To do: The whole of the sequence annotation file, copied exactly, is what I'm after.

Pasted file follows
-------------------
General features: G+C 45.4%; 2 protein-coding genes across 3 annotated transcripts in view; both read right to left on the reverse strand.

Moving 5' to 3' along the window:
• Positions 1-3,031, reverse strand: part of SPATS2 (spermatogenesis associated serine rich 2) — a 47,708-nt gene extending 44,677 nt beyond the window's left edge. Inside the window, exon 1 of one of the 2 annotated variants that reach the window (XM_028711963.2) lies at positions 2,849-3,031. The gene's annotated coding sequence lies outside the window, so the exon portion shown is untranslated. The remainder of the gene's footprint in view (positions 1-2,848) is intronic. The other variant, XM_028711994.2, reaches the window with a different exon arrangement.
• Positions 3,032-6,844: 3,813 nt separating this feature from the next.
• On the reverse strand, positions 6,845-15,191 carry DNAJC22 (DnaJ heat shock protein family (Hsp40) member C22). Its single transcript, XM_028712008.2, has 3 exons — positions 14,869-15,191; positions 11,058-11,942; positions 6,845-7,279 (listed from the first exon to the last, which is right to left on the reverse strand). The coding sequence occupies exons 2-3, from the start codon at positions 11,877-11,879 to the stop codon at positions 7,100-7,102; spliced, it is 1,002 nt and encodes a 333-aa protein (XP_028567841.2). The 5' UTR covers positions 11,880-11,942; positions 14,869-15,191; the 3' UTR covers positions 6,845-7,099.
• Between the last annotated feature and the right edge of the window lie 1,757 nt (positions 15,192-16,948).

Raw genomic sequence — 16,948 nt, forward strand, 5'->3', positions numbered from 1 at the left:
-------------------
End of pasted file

General features: G+C 45.4%; 2 protein-coding genes across 3 annotated transcripts in view; both read right to left on the reverse strand.

Moving 5' to 3' along the window:
• Positions 1-3,031, reverse strand: part of SPATS2 (spermatogenesis associated serine rich 2) — a 47,708-nt gene extending 44,677 nt beyond the window's left edge. Inside the window, exon 1 of one of the 2 annotated variants that reach the window (XM_028711963.2) lies at positions 2,849-3,031. The gene's annotated coding sequence lies outside the window, so the exon portion shown is untranslated. The remainder of the gene's footprint in view (positions 1-2,848) is intronic. The other variant, XM_028711994.2, reaches the window with a different exon arrangement.
• Positions 3,032-6,844: 3,813 nt separating this feature from the next.
• On the reverse strand, positions 6,845-15,191 carry DNAJC22 (DnaJ heat shock protein family (Hsp40) member C22). Its single transcript, XM_028712008.2, has 3 exons — positions 14,869-15,191; positions 11,058-11,942; positions 6,845-7,279 (listed from the first exon to the last, which is right to left on the reverse strand). The coding sequence occupies exons 2-3, from the start codon at positions 11,877-11,879 to the stop codon at positions 7,100-7,102; spliced, it is 1,002 nt and encodes a 333-aa protein (XP_028567841.2). The 5' UTR covers positions 11,880-11,942; positions 14,869-15,191; the 3' UTR covers positions 6,845-7,099.
• Between the last annotated feature and the right edge of the window lie 1,757 nt (positions 15,192-16,948).

Raw genomic sequence — 16,948 nt, forward strand, 5'->3', positions numbered from 1 at the left: